Day 120: Forest Hill, NSW to The Rock Nature Reserve - Four Legs on the Slow Road - CycleBlaze

December 24, 2014

Day 120: Forest Hill, NSW to The Rock Nature Reserve

The drug dealer that lives in the tourist park has already served two drive-up customers by the time we wedge ourselves out of the sleeping bag at 5:30. The third rolls in as we're wheeling the bikes out to the driveway at 6:15 and honks the horn of his Ford SUV when he rolls up to the front door, which somehow manages to make the thing that everyone knows is already going on even more obvious.

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The sky to the west remains gray, but the sun shines bright and hot as it rises in the sky behind us and reflects off the chrome bumpers of the utes headed in the opposite direction. The air is thick with humidity and the grass is almost entirely yellow. We pass horses in jackets that chew on low-hanging tree branches, the pavement goes from smooth to rough and then back again every hundred feet, and the streets all run parallel or perpendicular to each other. If you switched the gum trees to oaks and moved the street signs over to the other side of the road, it's easy to imagine that we're riding in Indiana or Illinois instead of the countryside just outside Wagga Wagga.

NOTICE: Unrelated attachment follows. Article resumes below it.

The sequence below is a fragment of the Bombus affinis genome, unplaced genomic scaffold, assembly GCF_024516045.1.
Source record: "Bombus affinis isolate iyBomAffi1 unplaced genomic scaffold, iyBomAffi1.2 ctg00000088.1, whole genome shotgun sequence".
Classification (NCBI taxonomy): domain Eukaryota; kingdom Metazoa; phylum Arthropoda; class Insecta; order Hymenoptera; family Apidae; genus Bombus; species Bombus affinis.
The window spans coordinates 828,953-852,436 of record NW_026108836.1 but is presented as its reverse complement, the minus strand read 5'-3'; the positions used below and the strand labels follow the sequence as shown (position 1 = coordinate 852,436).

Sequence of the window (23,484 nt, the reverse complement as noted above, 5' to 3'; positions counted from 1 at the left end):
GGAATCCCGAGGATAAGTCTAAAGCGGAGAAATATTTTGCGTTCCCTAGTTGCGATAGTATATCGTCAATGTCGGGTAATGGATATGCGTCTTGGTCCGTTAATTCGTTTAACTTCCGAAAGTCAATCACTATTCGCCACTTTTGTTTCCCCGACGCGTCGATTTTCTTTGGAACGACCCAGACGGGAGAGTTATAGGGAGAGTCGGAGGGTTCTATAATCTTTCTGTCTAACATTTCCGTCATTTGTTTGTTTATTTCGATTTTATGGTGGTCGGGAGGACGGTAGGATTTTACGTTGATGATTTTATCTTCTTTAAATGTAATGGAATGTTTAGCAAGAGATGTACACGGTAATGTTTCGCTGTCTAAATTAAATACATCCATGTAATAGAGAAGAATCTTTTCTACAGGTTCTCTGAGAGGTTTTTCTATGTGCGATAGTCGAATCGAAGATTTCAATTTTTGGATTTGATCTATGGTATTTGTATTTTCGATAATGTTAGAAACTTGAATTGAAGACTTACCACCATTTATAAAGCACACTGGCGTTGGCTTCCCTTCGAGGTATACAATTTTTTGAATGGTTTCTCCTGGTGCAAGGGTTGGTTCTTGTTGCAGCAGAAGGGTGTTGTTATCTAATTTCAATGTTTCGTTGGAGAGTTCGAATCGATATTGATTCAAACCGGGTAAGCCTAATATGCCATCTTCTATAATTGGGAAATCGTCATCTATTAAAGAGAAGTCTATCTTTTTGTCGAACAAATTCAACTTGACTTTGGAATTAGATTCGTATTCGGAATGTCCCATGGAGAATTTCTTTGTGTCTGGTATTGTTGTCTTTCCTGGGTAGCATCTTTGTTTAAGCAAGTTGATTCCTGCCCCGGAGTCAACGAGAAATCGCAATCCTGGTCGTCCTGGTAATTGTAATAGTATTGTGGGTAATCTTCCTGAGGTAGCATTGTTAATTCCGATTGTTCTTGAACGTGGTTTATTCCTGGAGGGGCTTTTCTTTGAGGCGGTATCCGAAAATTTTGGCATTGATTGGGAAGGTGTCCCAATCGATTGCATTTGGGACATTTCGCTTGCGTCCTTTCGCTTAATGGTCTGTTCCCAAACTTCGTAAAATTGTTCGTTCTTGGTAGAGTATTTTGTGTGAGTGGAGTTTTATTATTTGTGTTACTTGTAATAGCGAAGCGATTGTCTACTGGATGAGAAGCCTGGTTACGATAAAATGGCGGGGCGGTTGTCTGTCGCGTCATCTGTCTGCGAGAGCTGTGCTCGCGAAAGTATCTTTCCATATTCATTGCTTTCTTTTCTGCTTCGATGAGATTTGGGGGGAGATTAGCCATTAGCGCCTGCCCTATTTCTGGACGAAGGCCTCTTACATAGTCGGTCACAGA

Hand farting to the tune of "We Wish You a Merry Christmas."
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We spend almost three hours in the tiny town of Uranquinty so that I can prepare for and then call into a meeting taking place back in Seattle. It's a strange feeling, knowing that for everyone on the other end it's their last item of business before walking out into the cold and rain, heading home for the holiday break, and not returning until January. It's just as strange when Kristen receives text messages from her family as they drive across the Midwest visiting one set of relatives after the next. It feels that way in part because we're far away from home and the people we know and love. But more than that it's because we're in a place with the climate of a desert, traveling from small town to small town, insulated from the trees, the lights, the advertisements, the fake snow, and the twenty-four-hour Christmas carol-playing radio stations. It turns out that when all of the context around a culturally significant day doesn't exist, that day becomes just like the days that came before and those that come after — which is to say that today is different but still wonderful, because today we're still riding across Australia on bicycles.

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In desperate need of an energy-boosting scroggin.